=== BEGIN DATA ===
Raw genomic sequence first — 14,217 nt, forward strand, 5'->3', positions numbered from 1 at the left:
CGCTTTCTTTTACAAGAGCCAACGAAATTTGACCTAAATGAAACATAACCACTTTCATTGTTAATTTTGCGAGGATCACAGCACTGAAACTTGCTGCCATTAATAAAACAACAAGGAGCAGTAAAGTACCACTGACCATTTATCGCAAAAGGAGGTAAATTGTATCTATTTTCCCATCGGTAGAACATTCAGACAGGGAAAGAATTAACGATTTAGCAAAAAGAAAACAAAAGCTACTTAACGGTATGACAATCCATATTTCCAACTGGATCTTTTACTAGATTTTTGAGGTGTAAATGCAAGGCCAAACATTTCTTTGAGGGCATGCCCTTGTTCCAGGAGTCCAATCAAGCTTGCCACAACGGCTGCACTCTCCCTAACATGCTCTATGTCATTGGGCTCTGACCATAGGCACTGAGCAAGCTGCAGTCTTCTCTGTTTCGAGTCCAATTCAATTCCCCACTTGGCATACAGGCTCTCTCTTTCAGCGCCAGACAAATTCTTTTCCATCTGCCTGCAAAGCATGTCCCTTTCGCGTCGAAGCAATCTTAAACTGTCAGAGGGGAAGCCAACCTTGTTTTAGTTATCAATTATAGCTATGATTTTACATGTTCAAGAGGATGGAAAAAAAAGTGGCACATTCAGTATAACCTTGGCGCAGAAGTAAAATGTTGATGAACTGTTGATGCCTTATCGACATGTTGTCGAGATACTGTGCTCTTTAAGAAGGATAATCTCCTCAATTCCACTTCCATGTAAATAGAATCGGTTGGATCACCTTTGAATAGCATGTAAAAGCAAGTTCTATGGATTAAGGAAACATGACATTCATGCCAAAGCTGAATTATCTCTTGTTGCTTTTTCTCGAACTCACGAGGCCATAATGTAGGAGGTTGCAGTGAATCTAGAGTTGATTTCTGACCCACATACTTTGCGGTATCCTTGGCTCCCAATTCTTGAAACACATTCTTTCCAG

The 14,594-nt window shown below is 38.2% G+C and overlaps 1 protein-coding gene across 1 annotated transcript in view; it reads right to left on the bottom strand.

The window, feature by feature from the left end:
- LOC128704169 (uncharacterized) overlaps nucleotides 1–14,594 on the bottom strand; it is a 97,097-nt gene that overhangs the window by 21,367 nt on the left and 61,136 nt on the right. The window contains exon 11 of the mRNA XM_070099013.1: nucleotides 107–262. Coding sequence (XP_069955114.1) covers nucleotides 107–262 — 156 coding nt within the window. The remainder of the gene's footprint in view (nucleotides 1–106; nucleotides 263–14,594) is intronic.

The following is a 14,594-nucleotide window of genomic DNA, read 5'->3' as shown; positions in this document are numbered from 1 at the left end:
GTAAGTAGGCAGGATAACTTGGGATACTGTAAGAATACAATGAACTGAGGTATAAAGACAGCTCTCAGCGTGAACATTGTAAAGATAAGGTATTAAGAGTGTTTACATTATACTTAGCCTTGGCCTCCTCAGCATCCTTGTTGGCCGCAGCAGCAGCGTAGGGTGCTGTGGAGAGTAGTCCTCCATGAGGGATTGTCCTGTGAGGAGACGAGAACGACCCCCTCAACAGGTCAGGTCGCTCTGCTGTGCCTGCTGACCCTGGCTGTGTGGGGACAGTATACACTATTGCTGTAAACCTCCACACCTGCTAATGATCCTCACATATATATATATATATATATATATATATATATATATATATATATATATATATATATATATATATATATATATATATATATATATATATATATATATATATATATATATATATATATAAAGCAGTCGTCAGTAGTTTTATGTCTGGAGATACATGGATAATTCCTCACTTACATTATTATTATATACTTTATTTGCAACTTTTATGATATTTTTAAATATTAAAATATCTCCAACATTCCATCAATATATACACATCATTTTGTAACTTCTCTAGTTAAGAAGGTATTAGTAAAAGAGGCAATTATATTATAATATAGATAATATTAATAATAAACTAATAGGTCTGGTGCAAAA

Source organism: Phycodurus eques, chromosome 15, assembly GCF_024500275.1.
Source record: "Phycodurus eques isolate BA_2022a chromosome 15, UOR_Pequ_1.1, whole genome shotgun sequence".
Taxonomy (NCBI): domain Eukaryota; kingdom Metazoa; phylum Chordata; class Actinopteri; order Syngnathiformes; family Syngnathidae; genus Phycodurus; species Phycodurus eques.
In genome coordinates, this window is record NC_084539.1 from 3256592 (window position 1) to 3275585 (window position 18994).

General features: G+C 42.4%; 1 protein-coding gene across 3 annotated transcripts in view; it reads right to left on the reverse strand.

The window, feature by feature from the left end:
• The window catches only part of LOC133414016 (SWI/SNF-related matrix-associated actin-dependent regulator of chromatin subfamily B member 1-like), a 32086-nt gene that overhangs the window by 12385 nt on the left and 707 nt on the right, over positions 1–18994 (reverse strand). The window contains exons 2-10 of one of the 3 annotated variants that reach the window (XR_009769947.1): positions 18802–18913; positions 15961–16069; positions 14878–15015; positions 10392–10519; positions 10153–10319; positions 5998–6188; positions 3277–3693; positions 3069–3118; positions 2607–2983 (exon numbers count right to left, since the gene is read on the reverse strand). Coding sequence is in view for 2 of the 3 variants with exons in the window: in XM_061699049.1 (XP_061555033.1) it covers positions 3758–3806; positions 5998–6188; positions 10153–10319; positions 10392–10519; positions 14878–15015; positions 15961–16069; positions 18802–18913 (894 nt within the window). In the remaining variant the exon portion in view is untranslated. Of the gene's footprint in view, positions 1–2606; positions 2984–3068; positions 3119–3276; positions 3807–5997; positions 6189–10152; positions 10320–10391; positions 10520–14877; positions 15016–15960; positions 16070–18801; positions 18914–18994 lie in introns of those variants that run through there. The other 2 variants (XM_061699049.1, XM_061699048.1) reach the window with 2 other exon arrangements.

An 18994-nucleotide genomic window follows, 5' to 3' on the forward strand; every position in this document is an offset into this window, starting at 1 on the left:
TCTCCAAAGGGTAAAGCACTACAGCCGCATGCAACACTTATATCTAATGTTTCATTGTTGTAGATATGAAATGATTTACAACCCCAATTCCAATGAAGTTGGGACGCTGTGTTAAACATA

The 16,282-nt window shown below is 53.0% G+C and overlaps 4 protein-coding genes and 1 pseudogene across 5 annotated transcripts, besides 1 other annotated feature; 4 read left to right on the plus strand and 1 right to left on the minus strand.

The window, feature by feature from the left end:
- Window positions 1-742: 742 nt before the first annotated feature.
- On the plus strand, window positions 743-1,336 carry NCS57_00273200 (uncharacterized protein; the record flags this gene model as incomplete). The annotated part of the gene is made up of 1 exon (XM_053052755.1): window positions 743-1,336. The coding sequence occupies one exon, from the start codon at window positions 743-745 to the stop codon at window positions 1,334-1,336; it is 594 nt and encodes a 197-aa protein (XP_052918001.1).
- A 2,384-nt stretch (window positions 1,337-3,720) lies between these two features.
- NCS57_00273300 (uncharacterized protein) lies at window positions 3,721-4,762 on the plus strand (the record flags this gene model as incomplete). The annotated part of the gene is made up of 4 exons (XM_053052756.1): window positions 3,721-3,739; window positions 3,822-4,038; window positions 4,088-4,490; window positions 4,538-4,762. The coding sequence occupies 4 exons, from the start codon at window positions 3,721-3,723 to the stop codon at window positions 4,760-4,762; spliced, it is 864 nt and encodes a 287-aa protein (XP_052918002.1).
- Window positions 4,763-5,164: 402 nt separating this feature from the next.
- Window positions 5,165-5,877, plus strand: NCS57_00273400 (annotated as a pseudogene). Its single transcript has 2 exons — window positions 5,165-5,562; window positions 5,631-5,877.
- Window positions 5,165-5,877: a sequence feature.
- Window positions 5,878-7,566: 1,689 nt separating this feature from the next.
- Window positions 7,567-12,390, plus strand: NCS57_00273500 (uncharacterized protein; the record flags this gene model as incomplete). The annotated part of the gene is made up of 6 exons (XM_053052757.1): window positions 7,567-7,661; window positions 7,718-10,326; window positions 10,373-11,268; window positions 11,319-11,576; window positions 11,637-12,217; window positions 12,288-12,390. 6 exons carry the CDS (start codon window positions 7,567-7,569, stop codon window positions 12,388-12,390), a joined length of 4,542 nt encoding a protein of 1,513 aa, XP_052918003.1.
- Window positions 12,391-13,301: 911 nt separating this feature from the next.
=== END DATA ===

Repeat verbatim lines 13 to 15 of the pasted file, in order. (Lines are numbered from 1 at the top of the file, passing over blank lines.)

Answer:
The window, feature by feature from the left end:
• The window catches only part of LOC133414016 (SWI/SNF-related matrix-associated actin-dependent regulator of chromatin subfamily B member 1-like), a 32086-nt gene that overhangs the window by 12385 nt on the left and 707 nt on the right, over positions 1–18994 (reverse strand). The window contains exons 2-10 of one of the 3 annotated variants that reach the window (XR_009769947.1): positions 18802–18913; positions 15961–16069; positions 14878–15015; positions 10392–10519; positions 10153–10319; positions 5998–6188; positions 3277–3693; positions 3069–3118; positions 2607–2983 (exon numbers count right to left, since the gene is read on the reverse strand). Coding sequence is in view for 2 of the 3 variants with exons in the window: in XM_061699049.1 (XP_061555033.1) it covers positions 3758–3806; positions 5998–6188; positions 10153–10319; positions 10392–10519; positions 14878–15015; positions 15961–16069; positions 18802–18913 (894 nt within the window). In the remaining variant the exon portion in view is untranslated. Of the gene's footprint in view, positions 1–2606; positions 2984–3068; positions 3119–3276; positions 3807–5997; positions 6189–10152; positions 10320–10391; positions 10520–14877; positions 15016–15960; positions 16070–18801; positions 18914–18994 lie in introns of those variants that run through there. The other 2 variants (XM_061699049.1, XM_061699048.1) reach the window with 2 other exon arrangements.

An 18994-nucleotide genomic window follows, 5' to 3' on the forward strand; every position in this document is an offset into this window, starting at 1 on the left: